A class-action suit seeking compensation from the city of Montreal for incidents of racial profiling by its police department has been given leave to proceed by a Superior Court justice.
In a 14-page ruling made Aug. 7, Judge André Provost provided a list of questions that would need to be addressed by the proceeding, including whether police engaged in discriminatory conduct based on racial profiling that violated Charter rights, whether those incidents cause damages to members of a particular group, whether police should be held liable for those damages and what the amount of those damages should be.
While the principal petitioners for the class action are the Black Coalition of Quebec and Alexandre Lamontagne, who contends he was a victim of racial profiling at the hands of Montreal police in 2017, those considered eligible for possible compensation are described in the ruling as any “racialized” person who, whether stopped, arrested or detained by Montreal police, suffered physical damages because of racial profiling between Aug. 14, 2017 and Jan. 11, 2019, or who was subjected to racial profiling without physical damages between July 11, 2018 and Jan. 11, 2019.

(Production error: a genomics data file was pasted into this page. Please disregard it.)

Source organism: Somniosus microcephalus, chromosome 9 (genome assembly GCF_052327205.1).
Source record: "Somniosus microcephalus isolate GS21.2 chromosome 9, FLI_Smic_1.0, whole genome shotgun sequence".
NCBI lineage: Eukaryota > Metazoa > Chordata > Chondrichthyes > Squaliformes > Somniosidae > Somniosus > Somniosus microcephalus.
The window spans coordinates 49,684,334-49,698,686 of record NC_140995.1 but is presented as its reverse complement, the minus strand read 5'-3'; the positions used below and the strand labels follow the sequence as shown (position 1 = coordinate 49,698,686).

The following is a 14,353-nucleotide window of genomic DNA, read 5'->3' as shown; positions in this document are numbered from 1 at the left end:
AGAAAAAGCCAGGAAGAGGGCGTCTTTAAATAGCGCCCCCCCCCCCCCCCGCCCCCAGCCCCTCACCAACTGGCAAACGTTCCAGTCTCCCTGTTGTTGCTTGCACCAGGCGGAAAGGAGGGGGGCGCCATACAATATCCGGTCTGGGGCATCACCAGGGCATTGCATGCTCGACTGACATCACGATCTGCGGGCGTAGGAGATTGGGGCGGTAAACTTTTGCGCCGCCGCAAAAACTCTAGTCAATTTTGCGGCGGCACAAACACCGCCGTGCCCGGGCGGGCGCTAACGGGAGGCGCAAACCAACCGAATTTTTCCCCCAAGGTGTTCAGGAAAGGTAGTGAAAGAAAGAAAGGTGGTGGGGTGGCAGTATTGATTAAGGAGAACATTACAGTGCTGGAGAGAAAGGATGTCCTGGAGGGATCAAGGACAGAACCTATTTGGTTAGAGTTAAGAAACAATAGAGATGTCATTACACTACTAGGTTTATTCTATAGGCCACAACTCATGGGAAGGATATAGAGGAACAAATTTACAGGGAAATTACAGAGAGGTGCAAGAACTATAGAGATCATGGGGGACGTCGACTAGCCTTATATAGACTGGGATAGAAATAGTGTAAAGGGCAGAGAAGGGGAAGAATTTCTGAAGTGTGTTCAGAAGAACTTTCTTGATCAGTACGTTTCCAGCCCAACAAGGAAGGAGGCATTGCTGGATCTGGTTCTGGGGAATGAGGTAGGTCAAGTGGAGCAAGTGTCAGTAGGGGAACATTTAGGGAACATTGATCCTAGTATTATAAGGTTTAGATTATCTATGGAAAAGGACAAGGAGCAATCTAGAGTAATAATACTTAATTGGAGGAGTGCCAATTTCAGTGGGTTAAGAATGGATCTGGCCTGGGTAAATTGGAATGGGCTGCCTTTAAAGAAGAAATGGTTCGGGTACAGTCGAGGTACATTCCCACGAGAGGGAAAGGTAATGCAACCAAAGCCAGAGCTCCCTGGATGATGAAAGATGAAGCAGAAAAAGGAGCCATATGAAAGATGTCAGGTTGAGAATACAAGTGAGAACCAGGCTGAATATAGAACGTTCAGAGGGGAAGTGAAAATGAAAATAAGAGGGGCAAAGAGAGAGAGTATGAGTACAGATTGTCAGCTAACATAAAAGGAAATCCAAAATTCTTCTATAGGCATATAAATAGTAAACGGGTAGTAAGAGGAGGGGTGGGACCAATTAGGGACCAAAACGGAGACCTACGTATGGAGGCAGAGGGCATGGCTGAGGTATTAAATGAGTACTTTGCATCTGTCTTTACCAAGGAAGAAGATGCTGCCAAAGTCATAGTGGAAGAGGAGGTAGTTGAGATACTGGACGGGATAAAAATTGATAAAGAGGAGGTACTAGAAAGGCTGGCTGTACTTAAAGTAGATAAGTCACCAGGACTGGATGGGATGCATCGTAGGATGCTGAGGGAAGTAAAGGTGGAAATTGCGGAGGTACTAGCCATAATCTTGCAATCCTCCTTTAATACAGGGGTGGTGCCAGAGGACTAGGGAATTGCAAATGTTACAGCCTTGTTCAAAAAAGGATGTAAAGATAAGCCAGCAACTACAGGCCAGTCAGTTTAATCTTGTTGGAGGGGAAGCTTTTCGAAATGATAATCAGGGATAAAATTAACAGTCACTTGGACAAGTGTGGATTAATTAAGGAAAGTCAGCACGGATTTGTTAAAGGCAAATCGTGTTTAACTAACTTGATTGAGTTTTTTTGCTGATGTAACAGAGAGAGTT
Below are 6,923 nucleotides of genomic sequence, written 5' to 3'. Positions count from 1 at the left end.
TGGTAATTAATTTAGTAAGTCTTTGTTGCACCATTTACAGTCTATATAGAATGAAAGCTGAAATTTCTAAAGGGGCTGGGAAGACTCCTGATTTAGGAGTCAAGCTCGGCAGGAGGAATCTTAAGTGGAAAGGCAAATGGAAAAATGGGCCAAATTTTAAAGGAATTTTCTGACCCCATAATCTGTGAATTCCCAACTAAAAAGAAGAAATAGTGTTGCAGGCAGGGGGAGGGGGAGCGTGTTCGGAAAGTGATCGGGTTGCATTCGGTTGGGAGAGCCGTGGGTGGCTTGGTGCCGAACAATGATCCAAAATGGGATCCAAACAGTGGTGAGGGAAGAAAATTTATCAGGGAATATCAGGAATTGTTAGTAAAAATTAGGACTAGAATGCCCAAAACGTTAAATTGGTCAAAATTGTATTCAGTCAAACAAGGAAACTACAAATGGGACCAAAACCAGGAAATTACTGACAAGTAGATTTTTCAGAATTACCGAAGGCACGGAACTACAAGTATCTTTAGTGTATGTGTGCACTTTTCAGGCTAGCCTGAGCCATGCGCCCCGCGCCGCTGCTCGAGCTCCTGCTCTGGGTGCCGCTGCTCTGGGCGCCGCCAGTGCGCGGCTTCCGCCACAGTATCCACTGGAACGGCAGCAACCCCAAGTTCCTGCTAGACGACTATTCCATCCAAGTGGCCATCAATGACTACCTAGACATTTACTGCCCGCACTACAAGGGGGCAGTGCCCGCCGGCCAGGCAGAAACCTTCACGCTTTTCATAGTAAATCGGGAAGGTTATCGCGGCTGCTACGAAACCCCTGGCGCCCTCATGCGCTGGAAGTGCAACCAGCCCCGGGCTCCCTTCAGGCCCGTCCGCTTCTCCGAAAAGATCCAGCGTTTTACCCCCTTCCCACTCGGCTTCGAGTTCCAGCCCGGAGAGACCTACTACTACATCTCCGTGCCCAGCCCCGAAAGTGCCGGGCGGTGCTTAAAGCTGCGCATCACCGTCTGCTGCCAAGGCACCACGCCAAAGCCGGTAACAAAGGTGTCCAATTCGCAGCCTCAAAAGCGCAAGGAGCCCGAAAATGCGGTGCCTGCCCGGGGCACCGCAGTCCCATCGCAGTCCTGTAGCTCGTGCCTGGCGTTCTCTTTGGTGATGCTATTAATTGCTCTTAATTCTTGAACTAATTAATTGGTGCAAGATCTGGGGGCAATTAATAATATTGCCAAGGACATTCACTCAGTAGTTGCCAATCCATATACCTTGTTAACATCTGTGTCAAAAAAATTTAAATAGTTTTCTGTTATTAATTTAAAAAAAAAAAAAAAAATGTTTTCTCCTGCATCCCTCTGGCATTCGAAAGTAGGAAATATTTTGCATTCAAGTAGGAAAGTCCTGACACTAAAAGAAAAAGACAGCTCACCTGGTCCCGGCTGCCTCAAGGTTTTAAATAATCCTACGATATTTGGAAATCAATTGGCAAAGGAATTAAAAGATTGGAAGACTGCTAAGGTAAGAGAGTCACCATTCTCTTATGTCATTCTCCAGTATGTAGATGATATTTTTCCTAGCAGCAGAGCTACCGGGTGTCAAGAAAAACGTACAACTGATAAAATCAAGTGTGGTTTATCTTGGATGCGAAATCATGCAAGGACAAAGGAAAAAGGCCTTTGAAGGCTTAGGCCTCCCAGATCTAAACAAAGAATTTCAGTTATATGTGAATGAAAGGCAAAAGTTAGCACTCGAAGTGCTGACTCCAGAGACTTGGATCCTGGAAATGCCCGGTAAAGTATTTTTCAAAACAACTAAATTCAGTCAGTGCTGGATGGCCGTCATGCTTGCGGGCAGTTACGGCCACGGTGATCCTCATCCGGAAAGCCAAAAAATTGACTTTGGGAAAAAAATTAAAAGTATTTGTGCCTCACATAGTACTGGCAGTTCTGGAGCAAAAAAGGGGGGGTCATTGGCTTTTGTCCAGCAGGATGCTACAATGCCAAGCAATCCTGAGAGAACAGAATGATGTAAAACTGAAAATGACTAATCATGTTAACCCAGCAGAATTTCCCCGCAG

In his ruling, Judge Provost noted that while the city of Montreal did not question Lamontagne’s right to launch the class action on his own behalf, it disputed whether any factual evidence showed that others found themselves in the same situation. Provost pointed out that the Montreal police department’s strategic plan for 2018-’21, the agglomeration of Montreal’s actions to fight against racial profiling as well as a report examining racial profiling in police procedures “abound with facts showing Mr. Lamontagne’s situation is not unique.”